In the Townsend storyline, Larry lived as he died, stating his truth. Twenty-eight years after he began fighting for justice like a superhero around his literary rights in 1970, he died mad as hell in a raging firestorm of his own making in his lawsuit against gay bookstores and a publisher that tarnished his legacy in 2008.
Because in 1970 there was no gay publishing entity worth suing, and no court gay-friendly enough to hear such a case anyway, he channeled his frustration into action by starting his own boutique mail-order publishing house, LT Publications, in 1972, the same year the straight world was shocked open by the erotic art of Last Tango in Paris, and John Waters—whose first short film was 1964’s Hag in a Black Leather Jacket—broke free of Hollywood studios and released his independent film Pink Flamingos. Larry wrote more with purpose than passion. His writing was his activism. In October 1971, he explained in Vector, the monthly magazine of the Society for Individual Rights (SIR) in San Francisco:
Literary contracts in the porno market are virtually meaningless. There’s no way to force payment, because attorney costs and court fees will exceed anything you could hope to recover....I have found it necessary to make one cardinal rule: Don’t give anything away [his italics]. Like any professional, the writer’s most (only) valuable asset is his time. Except for the writing I do for H.E.L.P. [Homophile Effort for Legal Protection], which happens to be a cause [bailing out gay men entrapped by the police] in which I strongly believe, I do not write anything unless I get paid for it. I have a couple of pen names I use for straight, nonfiction articles and stories. I have several noms de plume...[Always marketing his small business like self-publisher Walt Whitman, he, like Walt, wrote many of his own reviews. Calling himself “Peter Lovejoy,” he reviewed his own Sexual Adventures of Sherlock Holmes “as a spoof, a burlesque,” in proto-Drummer 1, issue 2, December 1971.] I keep a constant flow of short pieces going out all the time. This supplements the income and also allows me a break from the novels, which are my principal love. If I didn’t do this, there would be periods of starvation between those of affluence.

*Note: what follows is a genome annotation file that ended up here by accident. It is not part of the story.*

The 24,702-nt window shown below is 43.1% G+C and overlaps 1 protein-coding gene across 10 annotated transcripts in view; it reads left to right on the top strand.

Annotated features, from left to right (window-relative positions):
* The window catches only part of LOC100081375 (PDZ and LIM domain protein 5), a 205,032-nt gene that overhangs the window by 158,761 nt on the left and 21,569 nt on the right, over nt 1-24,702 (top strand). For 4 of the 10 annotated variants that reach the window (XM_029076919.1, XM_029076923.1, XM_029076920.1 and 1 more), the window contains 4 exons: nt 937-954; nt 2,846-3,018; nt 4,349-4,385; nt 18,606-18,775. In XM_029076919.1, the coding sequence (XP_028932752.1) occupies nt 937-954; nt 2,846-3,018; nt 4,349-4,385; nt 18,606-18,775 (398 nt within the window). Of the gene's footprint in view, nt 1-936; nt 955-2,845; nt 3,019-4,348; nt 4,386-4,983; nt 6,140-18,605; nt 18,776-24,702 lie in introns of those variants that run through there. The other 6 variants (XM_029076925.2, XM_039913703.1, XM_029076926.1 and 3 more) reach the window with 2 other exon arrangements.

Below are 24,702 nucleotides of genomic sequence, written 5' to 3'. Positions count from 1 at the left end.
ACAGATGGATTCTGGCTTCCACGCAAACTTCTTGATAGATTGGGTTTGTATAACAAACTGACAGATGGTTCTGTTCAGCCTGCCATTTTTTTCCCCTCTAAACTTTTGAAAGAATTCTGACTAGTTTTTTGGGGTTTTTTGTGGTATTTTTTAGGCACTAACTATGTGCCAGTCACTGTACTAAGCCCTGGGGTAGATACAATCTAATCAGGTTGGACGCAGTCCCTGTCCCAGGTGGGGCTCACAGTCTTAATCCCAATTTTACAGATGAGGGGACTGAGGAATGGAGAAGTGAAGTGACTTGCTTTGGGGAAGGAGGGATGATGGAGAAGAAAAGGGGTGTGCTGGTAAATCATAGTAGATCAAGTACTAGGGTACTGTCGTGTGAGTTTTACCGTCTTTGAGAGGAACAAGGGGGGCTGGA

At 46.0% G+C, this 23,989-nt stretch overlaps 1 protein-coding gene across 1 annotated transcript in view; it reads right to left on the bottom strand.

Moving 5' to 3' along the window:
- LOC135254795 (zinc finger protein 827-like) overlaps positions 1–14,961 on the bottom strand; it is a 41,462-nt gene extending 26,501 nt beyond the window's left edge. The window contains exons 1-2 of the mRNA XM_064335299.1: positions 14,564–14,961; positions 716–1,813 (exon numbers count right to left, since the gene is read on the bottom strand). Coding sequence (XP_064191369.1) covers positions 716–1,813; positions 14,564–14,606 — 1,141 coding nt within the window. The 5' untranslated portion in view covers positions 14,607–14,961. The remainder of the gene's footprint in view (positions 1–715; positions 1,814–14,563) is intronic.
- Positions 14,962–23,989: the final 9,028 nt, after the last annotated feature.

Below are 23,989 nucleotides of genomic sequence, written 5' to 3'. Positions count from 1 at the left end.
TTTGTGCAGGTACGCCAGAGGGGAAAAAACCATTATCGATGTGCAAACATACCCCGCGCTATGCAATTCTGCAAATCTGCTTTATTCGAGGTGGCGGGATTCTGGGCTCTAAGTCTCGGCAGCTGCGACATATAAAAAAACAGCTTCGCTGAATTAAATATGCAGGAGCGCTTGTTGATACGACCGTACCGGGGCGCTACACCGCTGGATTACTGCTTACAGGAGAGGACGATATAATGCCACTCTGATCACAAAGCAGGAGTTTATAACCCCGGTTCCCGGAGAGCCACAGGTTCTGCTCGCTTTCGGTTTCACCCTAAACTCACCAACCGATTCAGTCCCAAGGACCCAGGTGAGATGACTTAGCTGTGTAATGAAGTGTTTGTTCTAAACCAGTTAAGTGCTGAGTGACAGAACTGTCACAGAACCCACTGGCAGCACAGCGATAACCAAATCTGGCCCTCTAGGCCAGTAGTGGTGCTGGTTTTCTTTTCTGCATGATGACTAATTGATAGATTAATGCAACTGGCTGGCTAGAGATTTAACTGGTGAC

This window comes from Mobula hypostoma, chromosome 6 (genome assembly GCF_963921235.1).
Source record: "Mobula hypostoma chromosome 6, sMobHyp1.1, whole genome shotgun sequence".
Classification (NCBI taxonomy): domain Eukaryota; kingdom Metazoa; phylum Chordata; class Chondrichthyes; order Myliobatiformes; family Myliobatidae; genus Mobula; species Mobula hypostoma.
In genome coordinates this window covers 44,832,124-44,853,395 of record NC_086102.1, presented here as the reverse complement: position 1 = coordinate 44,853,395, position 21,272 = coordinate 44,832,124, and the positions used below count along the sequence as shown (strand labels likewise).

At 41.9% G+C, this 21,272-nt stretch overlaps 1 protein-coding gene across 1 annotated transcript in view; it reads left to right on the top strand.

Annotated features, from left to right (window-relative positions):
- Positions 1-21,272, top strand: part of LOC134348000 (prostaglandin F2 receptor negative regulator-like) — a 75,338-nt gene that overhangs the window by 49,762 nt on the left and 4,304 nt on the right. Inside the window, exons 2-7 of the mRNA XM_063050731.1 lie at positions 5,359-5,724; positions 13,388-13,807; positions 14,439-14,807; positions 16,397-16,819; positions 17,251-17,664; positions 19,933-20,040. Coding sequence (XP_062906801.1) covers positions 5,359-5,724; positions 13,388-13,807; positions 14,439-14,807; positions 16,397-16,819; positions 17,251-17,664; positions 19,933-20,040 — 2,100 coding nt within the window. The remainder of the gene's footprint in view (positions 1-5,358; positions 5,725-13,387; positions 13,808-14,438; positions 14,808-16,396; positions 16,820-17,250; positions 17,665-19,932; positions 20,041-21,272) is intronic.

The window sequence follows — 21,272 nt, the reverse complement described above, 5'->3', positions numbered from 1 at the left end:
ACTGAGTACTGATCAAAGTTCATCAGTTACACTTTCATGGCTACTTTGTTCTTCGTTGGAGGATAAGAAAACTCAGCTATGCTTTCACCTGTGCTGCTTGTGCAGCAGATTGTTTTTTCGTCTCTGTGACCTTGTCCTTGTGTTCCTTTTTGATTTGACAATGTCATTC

Defying the astrologer’s 1930 warning about those many 1960s pen names, he also changed his birth name from “Irvin Townsend Bernhard, Junior” to “Michael Lawrence Townsend,” reprinted his Handbook, and took control of his art and business life. With that name-change decree issued by his attorney Vance Gary Prutsman on July 19, 1972, when Irvin—who as a teen called himself “Bud”—became Larry, he established his identity and brand, and broke free from corporate book publishers.
As an independent writer-photographer working from home, he created his LT Publications, and earned his worldwide reputation as a reliably consistent publisher of Leatherotica literature that made bookstore cash registers ring. He trusted in the sexual infinity of leather to give him both content and readers. He disrupted the vertical monopoly of incestuous corporate publishers crushing down from the top decreeing to subordinate imprints what authors may be published as was allegedly acted out later in corporate synergy when the media group, Liberation Publications, which owned The Advocate, bought Alyson Press whose books The Advocate reviewed. Even the benevolent Lambda Rising Bookstore in D.C. ran both the Lambda Literary Review and the Annual Lambda Literary Awards.
Journalist Liz Highleyman wrote in her syndicated “Past Out” column in the Seattle Gay News that “critics [were] warning about an impending LGBT media monopoly.” Against such vertical corporate synergy, Larry offered instead a rebellious and practical alternative showing how the horizontal power of independent publishing liberates and levels the playing field where the free originality and full diversity of all voices can be published.